It has long been recognised that part of the problem with A&E waiting times is the unnecessary pressure from people who turn up when they could instead see their GP or go to a walk-in centre. And I have some sympathy – they’re not all time-wasters but often worried parents who can’t get a GP appointment for three weeks when their child has a fever and swollen glands.

But the 48-hour stoppage has highlighted what happens to the NHS when people are forced to regard hospitals as a last resort, not the first port of call. There’s not much that we patients can do about a lack of GP appointments – surgeries need to be more efficient: if someone can’t get a same-day or next-day appointment with a doctor, they should be found one with another surgery in the local area, like an Uber for primary care.

But we can be more responsible about using the precious resources of the NHS by using pharmacies and walk-in centres. I don’t want to see another junior doctors’ strike, but the stoppages show what is possible when the words “accident and emergency” are taken for what they are. Patients are not to blame for the strikes, but we have to take responsibility and accept that we are the third party in this dispute.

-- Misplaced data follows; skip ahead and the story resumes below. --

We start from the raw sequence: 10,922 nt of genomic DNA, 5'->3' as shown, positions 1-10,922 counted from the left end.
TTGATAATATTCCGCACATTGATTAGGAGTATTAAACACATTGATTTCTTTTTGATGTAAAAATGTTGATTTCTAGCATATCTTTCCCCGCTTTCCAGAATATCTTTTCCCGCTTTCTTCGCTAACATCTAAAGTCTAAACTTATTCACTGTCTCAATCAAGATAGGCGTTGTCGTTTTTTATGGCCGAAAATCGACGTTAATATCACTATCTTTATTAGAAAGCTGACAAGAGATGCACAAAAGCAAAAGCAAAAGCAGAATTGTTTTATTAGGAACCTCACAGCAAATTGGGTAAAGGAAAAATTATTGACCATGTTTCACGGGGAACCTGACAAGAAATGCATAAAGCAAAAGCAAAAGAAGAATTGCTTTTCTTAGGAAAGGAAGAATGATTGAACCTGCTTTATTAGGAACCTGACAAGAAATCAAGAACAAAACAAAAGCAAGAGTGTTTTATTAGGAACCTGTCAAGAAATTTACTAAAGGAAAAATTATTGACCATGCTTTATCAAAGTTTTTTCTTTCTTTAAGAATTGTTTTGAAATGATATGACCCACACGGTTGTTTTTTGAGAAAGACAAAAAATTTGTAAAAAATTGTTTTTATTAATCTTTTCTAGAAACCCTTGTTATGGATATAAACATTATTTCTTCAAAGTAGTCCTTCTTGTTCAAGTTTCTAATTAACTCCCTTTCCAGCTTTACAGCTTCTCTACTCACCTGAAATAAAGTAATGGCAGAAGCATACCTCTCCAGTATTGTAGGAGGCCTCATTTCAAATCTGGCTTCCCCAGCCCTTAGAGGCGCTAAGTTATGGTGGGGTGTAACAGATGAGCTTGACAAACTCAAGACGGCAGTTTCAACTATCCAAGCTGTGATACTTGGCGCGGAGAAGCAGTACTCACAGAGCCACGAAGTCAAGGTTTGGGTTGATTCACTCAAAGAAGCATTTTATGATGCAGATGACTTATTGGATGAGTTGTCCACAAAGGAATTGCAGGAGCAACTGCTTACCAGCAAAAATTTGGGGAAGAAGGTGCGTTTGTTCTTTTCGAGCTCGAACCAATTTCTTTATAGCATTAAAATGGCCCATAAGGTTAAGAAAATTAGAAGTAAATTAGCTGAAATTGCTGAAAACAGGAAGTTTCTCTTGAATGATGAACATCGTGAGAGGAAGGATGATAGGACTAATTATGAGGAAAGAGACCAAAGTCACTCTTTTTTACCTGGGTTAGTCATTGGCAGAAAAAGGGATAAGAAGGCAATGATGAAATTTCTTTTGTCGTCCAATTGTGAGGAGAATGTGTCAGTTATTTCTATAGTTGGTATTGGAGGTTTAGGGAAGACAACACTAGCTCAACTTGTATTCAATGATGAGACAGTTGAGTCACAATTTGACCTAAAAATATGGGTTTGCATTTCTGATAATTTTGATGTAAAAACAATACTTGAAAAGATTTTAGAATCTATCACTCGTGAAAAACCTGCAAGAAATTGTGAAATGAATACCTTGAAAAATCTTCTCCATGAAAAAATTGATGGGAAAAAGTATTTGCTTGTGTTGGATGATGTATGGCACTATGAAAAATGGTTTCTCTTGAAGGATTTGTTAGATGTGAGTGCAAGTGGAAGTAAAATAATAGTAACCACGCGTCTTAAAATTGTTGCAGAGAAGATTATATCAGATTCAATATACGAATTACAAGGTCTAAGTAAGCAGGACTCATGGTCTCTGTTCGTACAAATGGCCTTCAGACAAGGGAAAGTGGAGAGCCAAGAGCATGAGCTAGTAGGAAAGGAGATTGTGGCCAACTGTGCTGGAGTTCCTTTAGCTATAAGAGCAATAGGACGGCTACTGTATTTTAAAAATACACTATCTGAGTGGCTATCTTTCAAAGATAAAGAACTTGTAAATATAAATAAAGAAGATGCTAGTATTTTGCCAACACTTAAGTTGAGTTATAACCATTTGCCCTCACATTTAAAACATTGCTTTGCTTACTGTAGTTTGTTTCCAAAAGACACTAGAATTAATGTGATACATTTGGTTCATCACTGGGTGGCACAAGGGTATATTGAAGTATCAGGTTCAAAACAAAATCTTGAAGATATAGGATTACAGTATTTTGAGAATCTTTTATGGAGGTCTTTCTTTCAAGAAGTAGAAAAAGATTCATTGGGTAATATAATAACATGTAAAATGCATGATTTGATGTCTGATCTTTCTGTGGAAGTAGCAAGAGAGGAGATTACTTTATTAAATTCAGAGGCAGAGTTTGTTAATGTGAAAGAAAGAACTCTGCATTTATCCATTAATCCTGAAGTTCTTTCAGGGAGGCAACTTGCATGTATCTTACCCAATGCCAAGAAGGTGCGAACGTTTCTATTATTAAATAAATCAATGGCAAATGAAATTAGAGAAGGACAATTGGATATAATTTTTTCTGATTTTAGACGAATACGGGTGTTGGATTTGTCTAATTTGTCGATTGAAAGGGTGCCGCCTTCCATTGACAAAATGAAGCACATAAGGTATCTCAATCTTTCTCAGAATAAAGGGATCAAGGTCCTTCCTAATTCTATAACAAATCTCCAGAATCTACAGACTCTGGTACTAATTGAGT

Talk-talk better than walk-walk

On Friday, the Labour MP Paula Sherriff pulled out of a meeting featuring a radical imam, Shaikh Sulaiman Ghani, who has extremist views and refers to women as “subservient”. Not only that, the rally will be segregated along gender lines – an unacceptable practice in the 21st century.

It would be easy to think that only political meetings that feature extremist speakers use sex segregation, but unfortunately it is also a regular occurrence in more moderate settings.

One Labour MP told me of her attempts to organise a meeting with members of the local Muslim community in her constituency to talk about tackling extremism. It took weeks of delicate organisation, but when this MP turned up she found the room split in half by a curtain, with women on one side and men on the other.